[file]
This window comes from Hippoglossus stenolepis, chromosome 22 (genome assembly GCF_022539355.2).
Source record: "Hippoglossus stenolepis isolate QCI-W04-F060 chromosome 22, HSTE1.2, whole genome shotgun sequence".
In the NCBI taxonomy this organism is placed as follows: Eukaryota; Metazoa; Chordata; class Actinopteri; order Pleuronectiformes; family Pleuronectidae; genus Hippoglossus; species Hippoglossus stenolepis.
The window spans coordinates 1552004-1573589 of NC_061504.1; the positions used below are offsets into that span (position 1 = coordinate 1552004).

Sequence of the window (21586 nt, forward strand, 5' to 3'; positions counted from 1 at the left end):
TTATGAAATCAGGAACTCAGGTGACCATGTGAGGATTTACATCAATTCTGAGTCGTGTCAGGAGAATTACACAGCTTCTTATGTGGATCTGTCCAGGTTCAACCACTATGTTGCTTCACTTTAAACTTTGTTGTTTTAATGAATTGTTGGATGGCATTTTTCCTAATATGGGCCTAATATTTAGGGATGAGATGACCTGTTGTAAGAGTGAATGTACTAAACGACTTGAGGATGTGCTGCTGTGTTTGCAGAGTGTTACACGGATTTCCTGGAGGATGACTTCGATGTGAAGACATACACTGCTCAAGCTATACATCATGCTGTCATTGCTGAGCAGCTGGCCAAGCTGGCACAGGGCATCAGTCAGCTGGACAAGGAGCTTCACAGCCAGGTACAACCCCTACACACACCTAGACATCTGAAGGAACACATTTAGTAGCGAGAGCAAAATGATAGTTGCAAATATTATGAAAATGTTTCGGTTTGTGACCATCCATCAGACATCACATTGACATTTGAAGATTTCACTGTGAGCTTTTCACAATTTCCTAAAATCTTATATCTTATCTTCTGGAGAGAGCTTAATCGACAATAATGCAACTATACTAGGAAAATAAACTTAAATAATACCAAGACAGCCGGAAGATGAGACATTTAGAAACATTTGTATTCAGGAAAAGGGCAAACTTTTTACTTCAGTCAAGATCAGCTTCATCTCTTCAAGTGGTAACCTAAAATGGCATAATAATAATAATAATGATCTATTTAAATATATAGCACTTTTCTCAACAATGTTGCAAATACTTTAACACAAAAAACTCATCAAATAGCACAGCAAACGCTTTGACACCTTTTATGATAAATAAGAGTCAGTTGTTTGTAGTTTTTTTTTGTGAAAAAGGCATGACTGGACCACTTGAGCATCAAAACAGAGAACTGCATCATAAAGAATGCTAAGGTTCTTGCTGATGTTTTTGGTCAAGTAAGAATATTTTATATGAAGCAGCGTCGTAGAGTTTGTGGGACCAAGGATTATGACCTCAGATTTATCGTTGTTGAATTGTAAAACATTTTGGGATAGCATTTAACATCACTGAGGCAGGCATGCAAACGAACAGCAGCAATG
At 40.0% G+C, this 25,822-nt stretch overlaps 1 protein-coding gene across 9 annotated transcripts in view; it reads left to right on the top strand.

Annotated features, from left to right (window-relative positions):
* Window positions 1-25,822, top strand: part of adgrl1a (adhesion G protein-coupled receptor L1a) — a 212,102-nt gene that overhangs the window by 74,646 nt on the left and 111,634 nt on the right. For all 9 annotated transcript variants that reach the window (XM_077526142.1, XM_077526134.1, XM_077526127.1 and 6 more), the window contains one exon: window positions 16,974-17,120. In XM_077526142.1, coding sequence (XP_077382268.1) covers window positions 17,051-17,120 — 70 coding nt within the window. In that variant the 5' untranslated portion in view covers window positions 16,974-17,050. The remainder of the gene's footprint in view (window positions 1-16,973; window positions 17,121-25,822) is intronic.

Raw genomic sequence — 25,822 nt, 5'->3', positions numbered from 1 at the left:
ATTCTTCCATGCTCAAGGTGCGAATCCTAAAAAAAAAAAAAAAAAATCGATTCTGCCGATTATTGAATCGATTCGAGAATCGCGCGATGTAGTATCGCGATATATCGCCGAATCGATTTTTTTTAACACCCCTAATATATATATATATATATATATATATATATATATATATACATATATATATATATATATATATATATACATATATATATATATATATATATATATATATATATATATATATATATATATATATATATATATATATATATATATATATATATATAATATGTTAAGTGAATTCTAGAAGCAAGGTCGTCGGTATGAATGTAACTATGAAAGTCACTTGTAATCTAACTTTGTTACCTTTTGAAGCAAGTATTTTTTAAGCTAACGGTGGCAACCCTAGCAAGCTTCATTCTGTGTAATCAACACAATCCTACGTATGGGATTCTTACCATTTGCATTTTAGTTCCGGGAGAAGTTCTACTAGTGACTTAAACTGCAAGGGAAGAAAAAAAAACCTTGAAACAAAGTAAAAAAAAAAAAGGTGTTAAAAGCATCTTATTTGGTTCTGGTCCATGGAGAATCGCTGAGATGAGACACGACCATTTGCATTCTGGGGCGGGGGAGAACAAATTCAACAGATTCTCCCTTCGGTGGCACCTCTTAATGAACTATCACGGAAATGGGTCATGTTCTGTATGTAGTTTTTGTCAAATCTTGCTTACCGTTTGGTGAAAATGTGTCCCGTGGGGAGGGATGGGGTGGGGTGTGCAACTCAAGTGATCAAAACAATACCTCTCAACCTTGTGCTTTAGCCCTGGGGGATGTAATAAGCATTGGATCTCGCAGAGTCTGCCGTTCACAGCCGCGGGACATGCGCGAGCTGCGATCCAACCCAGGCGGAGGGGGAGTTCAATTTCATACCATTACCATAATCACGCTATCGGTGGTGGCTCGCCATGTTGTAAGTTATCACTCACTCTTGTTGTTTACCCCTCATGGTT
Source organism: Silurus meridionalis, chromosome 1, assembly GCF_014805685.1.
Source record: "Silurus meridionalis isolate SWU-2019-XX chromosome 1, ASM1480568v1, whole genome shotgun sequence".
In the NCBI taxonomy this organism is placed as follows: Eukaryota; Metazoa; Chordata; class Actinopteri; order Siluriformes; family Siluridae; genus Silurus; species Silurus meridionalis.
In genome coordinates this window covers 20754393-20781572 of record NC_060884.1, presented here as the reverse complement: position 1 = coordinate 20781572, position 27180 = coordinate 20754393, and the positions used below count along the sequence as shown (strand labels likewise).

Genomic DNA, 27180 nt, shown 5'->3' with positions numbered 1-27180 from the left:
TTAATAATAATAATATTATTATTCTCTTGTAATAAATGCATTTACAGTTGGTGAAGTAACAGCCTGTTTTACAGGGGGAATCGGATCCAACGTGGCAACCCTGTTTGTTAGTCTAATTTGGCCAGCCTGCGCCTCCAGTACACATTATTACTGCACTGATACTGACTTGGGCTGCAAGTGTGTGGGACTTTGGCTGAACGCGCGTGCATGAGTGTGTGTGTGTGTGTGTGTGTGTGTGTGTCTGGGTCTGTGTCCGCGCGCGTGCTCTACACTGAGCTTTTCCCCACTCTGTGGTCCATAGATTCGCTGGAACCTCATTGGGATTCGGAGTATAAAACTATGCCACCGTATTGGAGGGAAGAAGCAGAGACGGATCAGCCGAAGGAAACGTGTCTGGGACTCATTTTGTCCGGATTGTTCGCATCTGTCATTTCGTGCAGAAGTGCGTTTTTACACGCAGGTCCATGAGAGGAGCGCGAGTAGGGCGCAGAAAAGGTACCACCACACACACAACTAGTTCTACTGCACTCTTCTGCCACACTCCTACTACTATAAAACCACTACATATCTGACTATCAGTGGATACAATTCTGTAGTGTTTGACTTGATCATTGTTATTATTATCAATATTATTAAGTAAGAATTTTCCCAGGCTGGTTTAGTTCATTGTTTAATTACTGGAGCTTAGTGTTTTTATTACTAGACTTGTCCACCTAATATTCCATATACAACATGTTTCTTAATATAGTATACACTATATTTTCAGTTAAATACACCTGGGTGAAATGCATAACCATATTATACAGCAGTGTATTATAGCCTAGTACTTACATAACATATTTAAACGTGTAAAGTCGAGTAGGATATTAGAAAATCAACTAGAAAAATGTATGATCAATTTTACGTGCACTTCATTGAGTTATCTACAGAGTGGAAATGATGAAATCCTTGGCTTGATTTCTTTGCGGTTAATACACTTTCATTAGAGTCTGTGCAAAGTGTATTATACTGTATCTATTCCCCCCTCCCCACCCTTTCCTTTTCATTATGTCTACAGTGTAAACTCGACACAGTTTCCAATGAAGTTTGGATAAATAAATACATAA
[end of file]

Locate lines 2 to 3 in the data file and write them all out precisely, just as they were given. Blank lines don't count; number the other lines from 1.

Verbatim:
Source record: "Hippoglossus stenolepis isolate QCI-W04-F060 chromosome 22, HSTE1.2, whole genome shotgun sequence".
In the NCBI taxonomy this organism is placed as follows: Eukaryota; Metazoa; Chordata; class Actinopteri; order Pleuronectiformes; family Pleuronectidae; genus Hippoglossus; species Hippoglossus stenolepis.